For Some Teenagers, A Higher Minimum Wage Would Mean Far More Than A Bigger Paycheck

May 28, 2019

At $7.25, New Hampshire has the lowest minimum wage in New England. The next lowest is Connecticut at $10.10 per hour.

This year, New Hampshire legislators are taking a serious look at raising the wage - up to $12 per hour.

And as they do, NHPR is talking with people who would be impacted by that change, including one group not often represented in political debates: teenagers.

Opponents of raising the minimum wage often argue that most of the people earning it are teenagers, and because they’re usually not supporting themselves or a family, it wouldn't make a huge difference to them.

That may be true for some teenagers, but not for all of them.

When 24-year-old Alissandra Murray was a teenager, a higher wage would have meant more than just a few extra bucks for outings with friends.

"I grew up in a very conservative household and until I was 18 I wasn't allowed to work outside of the house and I was raised to believe that women weren't supposed to at all," says Murray.

Her parents didn’t believe women should attend college, but Murray had other plans for her life, and those plans required work.

When she was 18, she got her parents’ permission to find a job, which she did, at American Eagle, a clothing store. She made $9 an hour. But even with this little bit of freedom, she still felt stuck.

Her parents didn't believe women should attend college, but Murray had other plans for her life, and those plans required work.

"Because I couldn't prove to landlords that I could pay rent because my income was so low and so I just had to stand like a really unhappy and unhealthy environment," she said.

After three more years with her parents, Murray saved up enough to slip into an apartment on someone else’s lease. She started a new job making $9.50 an hour that went up to ten as she began working full time.

To save money, she ate peanut butter and jelly and ramen, and even slept in her car to avoid the 40 mile round trip to work. But even as her pay and responsibilities increased, she still struggled to make ends meet.

"It's really scary. It's really depressing. It's really dehumanizing. like you just feel like a failure, and you feel like there’s no point in trying. It’s taken me so many years to get to this point, and I’m still struggling," she said.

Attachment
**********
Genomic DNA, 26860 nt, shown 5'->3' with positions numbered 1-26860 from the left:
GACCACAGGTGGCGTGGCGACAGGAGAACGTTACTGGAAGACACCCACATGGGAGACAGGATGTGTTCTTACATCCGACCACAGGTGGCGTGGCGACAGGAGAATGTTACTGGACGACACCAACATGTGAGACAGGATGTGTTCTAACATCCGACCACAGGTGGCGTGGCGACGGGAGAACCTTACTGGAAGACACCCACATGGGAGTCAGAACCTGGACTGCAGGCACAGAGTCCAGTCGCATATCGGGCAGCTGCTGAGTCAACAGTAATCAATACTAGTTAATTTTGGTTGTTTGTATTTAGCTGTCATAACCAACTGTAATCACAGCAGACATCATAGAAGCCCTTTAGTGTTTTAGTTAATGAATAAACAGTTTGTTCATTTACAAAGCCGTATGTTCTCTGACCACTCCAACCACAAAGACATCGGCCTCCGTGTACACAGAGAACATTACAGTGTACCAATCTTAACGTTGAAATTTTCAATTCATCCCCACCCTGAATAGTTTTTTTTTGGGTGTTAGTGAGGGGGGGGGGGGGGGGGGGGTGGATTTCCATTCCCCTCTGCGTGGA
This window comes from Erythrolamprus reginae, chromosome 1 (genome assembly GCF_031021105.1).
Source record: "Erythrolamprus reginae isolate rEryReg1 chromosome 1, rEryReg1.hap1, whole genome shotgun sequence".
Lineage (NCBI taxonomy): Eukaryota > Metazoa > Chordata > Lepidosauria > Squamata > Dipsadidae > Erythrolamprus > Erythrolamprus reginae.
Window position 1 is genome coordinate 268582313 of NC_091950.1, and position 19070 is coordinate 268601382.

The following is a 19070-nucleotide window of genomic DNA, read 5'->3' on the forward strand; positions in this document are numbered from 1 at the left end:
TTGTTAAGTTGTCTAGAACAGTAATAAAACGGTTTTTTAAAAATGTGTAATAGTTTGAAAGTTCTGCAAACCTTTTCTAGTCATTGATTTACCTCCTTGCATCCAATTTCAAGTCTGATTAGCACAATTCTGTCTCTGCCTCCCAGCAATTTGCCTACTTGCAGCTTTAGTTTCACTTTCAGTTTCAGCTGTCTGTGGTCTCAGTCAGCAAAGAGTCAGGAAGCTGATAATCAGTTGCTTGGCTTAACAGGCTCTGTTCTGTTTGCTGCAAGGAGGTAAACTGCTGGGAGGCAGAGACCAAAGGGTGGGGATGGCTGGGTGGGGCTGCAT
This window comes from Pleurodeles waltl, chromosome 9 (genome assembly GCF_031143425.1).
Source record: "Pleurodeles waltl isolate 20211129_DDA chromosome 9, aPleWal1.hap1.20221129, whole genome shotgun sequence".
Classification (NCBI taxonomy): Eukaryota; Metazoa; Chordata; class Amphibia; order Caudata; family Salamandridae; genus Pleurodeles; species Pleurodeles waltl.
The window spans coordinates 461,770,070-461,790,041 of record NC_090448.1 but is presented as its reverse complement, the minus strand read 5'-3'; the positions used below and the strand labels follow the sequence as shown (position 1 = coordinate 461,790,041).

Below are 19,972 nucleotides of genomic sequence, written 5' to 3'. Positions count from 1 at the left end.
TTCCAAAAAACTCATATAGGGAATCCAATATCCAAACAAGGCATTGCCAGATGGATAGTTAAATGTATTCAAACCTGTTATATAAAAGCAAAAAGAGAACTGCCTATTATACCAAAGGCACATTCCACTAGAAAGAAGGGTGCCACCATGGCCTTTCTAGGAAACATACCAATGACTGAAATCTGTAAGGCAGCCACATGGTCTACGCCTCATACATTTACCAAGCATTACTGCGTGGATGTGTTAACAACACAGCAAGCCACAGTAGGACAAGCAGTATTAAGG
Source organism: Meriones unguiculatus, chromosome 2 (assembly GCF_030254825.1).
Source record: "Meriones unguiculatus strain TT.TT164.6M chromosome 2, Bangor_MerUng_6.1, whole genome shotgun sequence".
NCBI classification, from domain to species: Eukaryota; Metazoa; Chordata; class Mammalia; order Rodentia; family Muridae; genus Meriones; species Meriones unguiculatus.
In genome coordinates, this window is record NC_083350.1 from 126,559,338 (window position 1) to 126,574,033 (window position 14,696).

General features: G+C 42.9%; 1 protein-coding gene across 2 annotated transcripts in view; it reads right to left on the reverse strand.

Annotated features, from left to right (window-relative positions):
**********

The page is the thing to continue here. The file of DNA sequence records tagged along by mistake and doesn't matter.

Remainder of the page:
Murray says part of why she tells her to make it clear that life is hard on a low income - even when it’s higher than the minimum wage. But she has now structured her life in a way that helps her advance.

She enrolled at SNHU, where she’s studying communications and political science. She hopes to get her masters’ in library science. She now works 35 hours a week at two libraries, in Derry and Hanover, New Hampshire.

"I love working in a library. I love being able to provide information and all sorts of different people go to libraries and I just love learning about communities and getting to be a part of them," she says.

Murray says she’s a lot happier, but the math is daunting. There’s tuition, rent, gas, groceries, car payments, medical expenses, phone bills. And she’s bringing in less than $2,000 a month after taxes.

"I just don't want to have any debt," she says. "I don't know if I'll ever make enough to own a house, but I would just like to not worry and when I have to refill my prescription every month I would like to not worry. When my car needs to be fixed like right now everything is this big meltdown because I don't know how I'm going to take care of it."

She says taking care of things means making far more than the $12 bucks an hour minimum the legislature is considering, but she says it’s a good start.